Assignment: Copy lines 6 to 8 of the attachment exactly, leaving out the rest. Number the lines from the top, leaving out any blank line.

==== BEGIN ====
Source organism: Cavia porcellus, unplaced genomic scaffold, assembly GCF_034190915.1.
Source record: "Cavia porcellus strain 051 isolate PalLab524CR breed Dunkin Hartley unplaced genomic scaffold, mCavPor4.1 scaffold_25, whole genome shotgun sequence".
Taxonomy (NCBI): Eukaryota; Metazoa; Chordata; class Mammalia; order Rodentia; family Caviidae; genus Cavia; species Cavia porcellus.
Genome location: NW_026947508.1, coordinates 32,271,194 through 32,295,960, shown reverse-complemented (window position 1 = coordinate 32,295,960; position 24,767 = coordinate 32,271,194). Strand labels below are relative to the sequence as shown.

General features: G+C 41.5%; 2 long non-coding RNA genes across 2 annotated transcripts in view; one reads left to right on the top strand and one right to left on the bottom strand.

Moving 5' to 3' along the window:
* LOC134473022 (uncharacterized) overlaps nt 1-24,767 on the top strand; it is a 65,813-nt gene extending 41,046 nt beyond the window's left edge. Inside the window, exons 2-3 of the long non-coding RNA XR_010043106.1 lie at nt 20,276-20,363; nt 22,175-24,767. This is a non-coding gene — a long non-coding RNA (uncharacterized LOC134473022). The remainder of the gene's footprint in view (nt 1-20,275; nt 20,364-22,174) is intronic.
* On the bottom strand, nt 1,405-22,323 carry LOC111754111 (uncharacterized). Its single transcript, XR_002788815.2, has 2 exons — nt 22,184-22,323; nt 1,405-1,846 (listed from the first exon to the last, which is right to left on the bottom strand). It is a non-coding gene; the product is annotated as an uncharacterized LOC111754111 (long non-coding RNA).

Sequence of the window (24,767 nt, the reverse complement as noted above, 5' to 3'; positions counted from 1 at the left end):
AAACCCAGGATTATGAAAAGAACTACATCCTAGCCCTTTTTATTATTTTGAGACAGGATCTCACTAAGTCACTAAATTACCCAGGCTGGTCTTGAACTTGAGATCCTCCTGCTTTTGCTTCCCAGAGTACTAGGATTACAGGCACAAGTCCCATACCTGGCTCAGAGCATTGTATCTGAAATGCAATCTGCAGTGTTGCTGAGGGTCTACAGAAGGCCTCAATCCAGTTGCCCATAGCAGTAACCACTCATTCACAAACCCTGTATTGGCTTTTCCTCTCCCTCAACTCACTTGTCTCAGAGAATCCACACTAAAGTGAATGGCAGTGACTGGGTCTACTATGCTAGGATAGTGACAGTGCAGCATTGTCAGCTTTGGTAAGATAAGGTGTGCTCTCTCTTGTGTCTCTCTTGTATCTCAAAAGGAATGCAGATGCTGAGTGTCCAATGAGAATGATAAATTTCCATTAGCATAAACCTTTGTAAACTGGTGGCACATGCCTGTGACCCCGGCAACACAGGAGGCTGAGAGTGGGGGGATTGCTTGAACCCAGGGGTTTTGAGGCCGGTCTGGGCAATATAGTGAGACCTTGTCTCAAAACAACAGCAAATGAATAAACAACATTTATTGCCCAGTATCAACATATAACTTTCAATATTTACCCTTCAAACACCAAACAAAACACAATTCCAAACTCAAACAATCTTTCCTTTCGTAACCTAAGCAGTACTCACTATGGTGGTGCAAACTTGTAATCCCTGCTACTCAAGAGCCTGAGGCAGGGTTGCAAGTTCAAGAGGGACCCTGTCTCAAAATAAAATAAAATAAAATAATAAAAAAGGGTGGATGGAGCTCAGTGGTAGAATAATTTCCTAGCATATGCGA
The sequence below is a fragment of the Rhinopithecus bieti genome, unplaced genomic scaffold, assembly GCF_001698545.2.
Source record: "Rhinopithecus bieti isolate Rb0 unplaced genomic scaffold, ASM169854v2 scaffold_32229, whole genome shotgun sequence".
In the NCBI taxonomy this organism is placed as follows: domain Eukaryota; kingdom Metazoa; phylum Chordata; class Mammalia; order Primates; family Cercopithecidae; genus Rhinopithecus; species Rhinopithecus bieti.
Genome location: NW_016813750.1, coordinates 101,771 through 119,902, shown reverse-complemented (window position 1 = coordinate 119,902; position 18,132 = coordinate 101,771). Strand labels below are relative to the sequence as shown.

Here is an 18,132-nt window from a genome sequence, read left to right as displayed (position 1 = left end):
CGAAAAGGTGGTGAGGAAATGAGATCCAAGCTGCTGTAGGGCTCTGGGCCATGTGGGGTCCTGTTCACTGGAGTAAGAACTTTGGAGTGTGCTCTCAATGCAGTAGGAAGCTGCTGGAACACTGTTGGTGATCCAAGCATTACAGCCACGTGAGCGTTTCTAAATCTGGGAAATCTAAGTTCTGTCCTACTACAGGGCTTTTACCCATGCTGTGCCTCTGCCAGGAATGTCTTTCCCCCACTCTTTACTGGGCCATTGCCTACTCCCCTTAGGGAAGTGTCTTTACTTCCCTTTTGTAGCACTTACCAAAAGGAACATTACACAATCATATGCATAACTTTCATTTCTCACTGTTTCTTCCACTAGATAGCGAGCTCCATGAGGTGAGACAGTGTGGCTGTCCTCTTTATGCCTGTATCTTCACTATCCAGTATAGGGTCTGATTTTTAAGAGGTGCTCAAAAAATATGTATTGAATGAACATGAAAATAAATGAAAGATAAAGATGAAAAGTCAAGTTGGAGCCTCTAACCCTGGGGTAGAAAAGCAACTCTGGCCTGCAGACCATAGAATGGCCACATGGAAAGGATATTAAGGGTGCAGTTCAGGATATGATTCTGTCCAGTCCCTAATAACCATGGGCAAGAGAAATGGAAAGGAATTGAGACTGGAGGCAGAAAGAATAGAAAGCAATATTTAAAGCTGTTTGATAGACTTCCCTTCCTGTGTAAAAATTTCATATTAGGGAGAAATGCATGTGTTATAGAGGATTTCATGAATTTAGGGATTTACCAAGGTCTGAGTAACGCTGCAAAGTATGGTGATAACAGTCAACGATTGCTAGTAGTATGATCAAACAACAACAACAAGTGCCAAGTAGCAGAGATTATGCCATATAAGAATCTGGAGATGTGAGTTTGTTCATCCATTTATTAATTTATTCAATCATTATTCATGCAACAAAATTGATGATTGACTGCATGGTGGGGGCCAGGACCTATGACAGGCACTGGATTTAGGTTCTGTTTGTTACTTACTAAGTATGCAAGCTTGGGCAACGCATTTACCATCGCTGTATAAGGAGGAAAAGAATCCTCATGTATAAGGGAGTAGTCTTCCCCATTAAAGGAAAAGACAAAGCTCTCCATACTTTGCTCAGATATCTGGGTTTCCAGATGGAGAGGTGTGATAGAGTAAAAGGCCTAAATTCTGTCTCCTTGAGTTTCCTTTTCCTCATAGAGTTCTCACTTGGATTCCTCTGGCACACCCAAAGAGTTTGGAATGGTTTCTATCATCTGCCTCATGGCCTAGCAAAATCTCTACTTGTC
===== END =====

Moving 5' to 3' along the window:
* LOC134473022 (uncharacterized) overlaps nt 1-24,767 on the top strand; it is a 65,813-nt gene extending 41,046 nt beyond the window's left edge. Inside the window, exons 2-3 of the long non-coding RNA XR_010043106.1 lie at nt 20,276-20,363; nt 22,175-24,767. This is a non-coding gene — a long non-coding RNA (uncharacterized LOC134473022). The remainder of the gene's footprint in view (nt 1-20,275; nt 20,364-22,174) is intronic.
* On the bottom strand, nt 1,405-22,323 carry LOC111754111 (uncharacterized). Its single transcript, XR_002788815.2, has 2 exons — nt 22,184-22,323; nt 1,405-1,846 (listed from the first exon to the last, which is right to left on the bottom strand). It is a non-coding gene; the product is annotated as an uncharacterized LOC111754111 (long non-coding RNA).